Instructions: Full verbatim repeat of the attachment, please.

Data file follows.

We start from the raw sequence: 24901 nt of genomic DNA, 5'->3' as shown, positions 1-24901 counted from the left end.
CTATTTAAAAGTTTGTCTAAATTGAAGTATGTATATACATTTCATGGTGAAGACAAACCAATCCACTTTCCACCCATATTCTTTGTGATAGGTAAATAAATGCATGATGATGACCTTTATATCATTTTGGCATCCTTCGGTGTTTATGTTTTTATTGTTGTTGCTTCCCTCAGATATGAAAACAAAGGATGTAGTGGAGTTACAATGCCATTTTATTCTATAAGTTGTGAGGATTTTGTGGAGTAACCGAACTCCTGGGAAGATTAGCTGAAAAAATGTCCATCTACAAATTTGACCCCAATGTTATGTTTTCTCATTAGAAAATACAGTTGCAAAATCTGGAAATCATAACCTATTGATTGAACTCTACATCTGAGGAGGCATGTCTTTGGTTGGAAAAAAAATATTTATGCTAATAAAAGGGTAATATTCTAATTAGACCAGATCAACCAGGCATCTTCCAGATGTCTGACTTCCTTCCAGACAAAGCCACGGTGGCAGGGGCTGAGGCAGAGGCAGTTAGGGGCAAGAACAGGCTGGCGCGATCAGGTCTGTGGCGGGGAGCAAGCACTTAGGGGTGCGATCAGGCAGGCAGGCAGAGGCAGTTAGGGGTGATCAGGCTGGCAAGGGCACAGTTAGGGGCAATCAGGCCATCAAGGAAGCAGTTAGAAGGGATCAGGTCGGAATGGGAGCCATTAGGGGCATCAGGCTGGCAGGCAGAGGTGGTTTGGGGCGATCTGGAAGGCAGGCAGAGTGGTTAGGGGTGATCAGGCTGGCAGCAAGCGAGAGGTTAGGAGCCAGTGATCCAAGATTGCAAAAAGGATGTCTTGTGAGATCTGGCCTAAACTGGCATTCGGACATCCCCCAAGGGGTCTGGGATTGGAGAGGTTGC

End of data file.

We start from the raw sequence: 24901 nt of genomic DNA, 5'->3' as shown, positions 1-24901 counted from the left end.
CTATTTAAAAGTTTGTCTAAATTGAAGTATGTATATACATTTCATGGTGAAGACAAACCAATCCACTTTCCACCCATATTCTTTGTGATAGGTAAATAAATGCATGATGATGACCTTTATATCATTTTGGCATCCTTCGGTGTTTATGTTTTTATTGTTGTTGCTTCCCTCAGATATGAAAACAAAGGATGTAGTGGAGTTACAATGCCATTTTATTCTATAAGTTGTGAGGATTTTGTGGAGTAACCGAACTCCTGGGAAGATTAGCTGAAAAAATGTCCATCTACAAATTTGACCCCAATGTTATGTTTTCTCATTAGAAAATACAGTTGCAAAATCTGGAAATCATAACCTATTGATTGAACTCTACATCTGAGGAGGCATGTCTTTGGTTGGAAAAAAAATATTTATGCTAATAAAAGGGTAATATTCTAATTAGACCAGATCAACCAGGCATCTTCCAGATGTCTGACTTCCTTCCAGACAAAGCCACGGTGGCAGGGGCTGAGGCAGAGGCAGTTAGGGGCAAGAACAGGCTGGCGCGATCAGGTCTGTGGCGGGGAGCAAGCACTTAGGGGTGCGATCAGGCAGGCAGGCAGAGGCAGTTAGGGGTGATCAGGCTGGCAAGGGCACAGTTAGGGGCAATCAGGCCATCAAGGAAGCAGTTAGAAGGGATCAGGTCGGAATGGGAGCCATTAGGGGCATCAGGCTGGCAGGCAGAGGTGGTTTGGGGCGATCTGGAAGGCAGGCAGAGTGGTTAGGGGTGATCAGGCTGGCAGCAAGCGAGAGGTTAGGAGCCAGTGATCCAAGATTGCAAAAAGGATGTCTTGTGAGATCTGGCCTAAACTGGCATTCGGACATCCCCCAAGGGGTCTGGGATTGGAGAGGTTGC